The Power of a Personal Manifesto

Frank Lloyd Wright had a 10-point statement of values

Wright House
APNew Jersey house designed in the 1950s by architect Frank Lloyd Wright

I love personal manifestos.

I recently read Frank Lloyd Wright's Autobiography - a very thought-provoking work. In it, he includes a list of the "Fellowship Assets" that he outlined for the architecture apprentices he worked with at Taliesen, his summer home, studio, and school.

1. An honest ego in a healthy body.
2. An eye to see nature
3. A heart to feel nature
4. Courage to follow nature
5. The sense of proportion (humor)
6. Appreciation of work as idea and idea as work
7. Fertility of imagination
8. Capacity for faith and rebellion
9. Disregard for commonplace (inorganic) elegance
10. Instinctive cooperation

This list was interesting to me, because although it's quite short, it packs in a lot of big ideas and strongly held views. It really started me thinking -- to ask, "What does Wright mean by 'inorganic' or even 'nature'?" "What's an 'honest ego'?" I particularly loved #5 - the inclusion of humor on this list, and the tying of humor to a sense of proportion. I'd never thought of humor as an expression of a sense of proportion, but I think that's one reason that humor can be so helpful at difficult moments.

Writing a personal manifesto is a very interesting exercise; it really forces you to articulate your values. Have you ever written a manifesto for yourself? Was it a useful exercise? I wrote my manifesto, though I should probably update it.

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Gretchen Rubin

Gretchen Rubin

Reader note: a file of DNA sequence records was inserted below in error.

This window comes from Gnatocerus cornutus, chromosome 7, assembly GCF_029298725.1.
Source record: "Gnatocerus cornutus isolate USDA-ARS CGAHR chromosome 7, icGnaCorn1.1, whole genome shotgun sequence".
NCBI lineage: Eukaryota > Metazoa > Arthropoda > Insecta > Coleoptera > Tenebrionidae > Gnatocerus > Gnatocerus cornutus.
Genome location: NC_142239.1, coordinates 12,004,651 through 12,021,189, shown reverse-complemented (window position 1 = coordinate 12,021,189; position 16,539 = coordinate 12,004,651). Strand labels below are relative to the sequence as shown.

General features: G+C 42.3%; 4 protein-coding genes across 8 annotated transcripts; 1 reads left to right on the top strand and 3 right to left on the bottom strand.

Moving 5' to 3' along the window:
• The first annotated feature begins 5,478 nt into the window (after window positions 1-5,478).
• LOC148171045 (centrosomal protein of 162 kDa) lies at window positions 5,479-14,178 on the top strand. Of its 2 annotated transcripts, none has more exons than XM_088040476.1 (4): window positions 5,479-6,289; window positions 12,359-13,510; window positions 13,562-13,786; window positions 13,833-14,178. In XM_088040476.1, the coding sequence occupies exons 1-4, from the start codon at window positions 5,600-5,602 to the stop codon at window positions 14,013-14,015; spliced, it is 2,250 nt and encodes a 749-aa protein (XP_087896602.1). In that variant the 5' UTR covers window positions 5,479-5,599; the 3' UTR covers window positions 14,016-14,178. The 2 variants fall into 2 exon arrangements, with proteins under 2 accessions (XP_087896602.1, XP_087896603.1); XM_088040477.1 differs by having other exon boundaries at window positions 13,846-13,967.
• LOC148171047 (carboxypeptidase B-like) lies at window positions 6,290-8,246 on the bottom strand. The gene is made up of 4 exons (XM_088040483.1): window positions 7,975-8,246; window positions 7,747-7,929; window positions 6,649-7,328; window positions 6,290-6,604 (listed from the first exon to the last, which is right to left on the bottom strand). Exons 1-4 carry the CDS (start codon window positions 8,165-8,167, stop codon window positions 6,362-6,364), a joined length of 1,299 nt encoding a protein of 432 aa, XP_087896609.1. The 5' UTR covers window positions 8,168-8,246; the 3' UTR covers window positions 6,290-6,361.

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Gretchen Rubin is the author of the blockbuster New York Times bestsellers, Happier at Home and The Happiness Project--accounts of her experiences test-driving the wisdom of the ages, current scientific studies, and lessons from popular culture about how to be happier. On her popular blog, The Happiness Project, www.happiness-project.com, she reports on her daily adventures in pursuit of happiness. Gretchen Rubin is one of the most thought-provoking and influential writers on happiness to have emerged from the recent explosion of interest in the subject. Though her conclusions are sometimes counter-intuitive—for example, she finds that true simplicity is far from simple to attain—her insights resonate with readers of all backgrounds. Response to Rubin’s practical approach to happiness has been overwhelming. Psychiatrists suggest these books to their patients, professors assign them to their students, book groups read them, families pass them around, and groups have sprung up across the world where people do Happiness Projects together. Exhausted parents and college students, senior citizens and professionals, clergy and social workers, and people facing divorce, illness, and drift have written to tell Gretchen Rubin how she’s influenced them. A graduate of Yale and Yale Law School, Rubin started her career in law, and was clerking for Justice Sandra Day O'Connor when she realized she wanted to be a writer. She has written several books, including three novels safely locked in a desk drawer. But of everything she’s ever written, she says that her one-minute video, The Years Are Short, is the thing that resonates most with people. Rubin is an enthusiastic proponent of using technology to engage with readers about ideas, and she has a wide, active following on social media. “The Happiness Project” was even an answer on the game-show Jeopardy! She loves to connect with readers on Twitter, Facebook, Instagram, Pinterest, LinkedIn, and YouTube—and on her popular daily blog, of course. Gretchen Rubin has a free monthly newsletter which features highlights from the blog and Facebook Page (sign up here) and the free daily “Moment of Happiness” email with a happiness quote every morning (sign up here). If you’re interested in launching a happiness project group, for people doing happiness projects together, you can get the “starter kit” here.

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